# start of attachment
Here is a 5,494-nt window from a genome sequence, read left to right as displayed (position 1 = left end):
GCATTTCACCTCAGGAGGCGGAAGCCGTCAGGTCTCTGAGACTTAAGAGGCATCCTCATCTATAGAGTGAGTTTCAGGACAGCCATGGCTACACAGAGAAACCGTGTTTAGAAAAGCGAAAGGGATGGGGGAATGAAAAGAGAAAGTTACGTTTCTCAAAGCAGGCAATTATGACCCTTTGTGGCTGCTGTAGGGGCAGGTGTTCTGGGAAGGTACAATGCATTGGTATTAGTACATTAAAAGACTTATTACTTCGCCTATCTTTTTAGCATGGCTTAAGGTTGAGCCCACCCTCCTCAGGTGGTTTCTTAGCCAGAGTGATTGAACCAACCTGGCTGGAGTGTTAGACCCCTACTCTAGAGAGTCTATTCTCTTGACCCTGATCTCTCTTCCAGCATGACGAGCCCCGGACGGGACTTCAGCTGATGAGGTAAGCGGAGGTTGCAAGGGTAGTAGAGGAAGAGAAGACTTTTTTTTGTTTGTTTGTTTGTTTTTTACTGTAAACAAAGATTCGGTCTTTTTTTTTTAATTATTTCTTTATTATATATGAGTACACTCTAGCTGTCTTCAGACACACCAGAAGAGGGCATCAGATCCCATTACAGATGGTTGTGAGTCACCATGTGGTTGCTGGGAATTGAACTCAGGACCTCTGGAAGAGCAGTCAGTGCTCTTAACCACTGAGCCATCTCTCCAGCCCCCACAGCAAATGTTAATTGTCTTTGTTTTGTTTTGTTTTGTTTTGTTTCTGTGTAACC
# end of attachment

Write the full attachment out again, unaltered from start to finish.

Here is a 5,494-nt window from a genome sequence, read left to right as displayed (position 1 = left end):
GCATTTCACCTCAGGAGGCGGAAGCCGTCAGGTCTCTGAGACTTAAGAGGCATCCTCATCTATAGAGTGAGTTTCAGGACAGCCATGGCTACACAGAGAAACCGTGTTTAGAAAAGCGAAAGGGATGGGGGAATGAAAAGAGAAAGTTACGTTTCTCAAAGCAGGCAATTATGACCCTTTGTGGCTGCTGTAGGGGCAGGTGTTCTGGGAAGGTACAATGCATTGGTATTAGTACATTAAAAGACTTATTACTTCGCCTATCTTTTTAGCATGGCTTAAGGTTGAGCCCACCCTCCTCAGGTGGTTTCTTAGCCAGAGTGATTGAACCAACCTGGCTGGAGTGTTAGACCCCTACTCTAGAGAGTCTATTCTCTTGACCCTGATCTCTCTTCCAGCATGACGAGCCCCGGACGGGACTTCAGCTGATGAGGTAAGCGGAGGTTGCAAGGGTAGTAGAGGAAGAGAAGACTTTTTTTTGTTTGTTTGTTTGTTTTTTACTGTAAACAAAGATTCGGTCTTTTTTTTTTAATTATTTCTTTATTATATATGAGTACACTCTAGCTGTCTTCAGACACACCAGAAGAGGGCATCAGATCCCATTACAGATGGTTGTGAGTCACCATGTGGTTGCTGGGAATTGAACTCAGGACCTCTGGAAGAGCAGTCAGTGCTCTTAACCACTGAGCCATCTCTCCAGCCCCCACAGCAAATGTTAATTGTCTTTGTTTTGTTTTGTTTTGTTTTGTTTCTGTGTAACC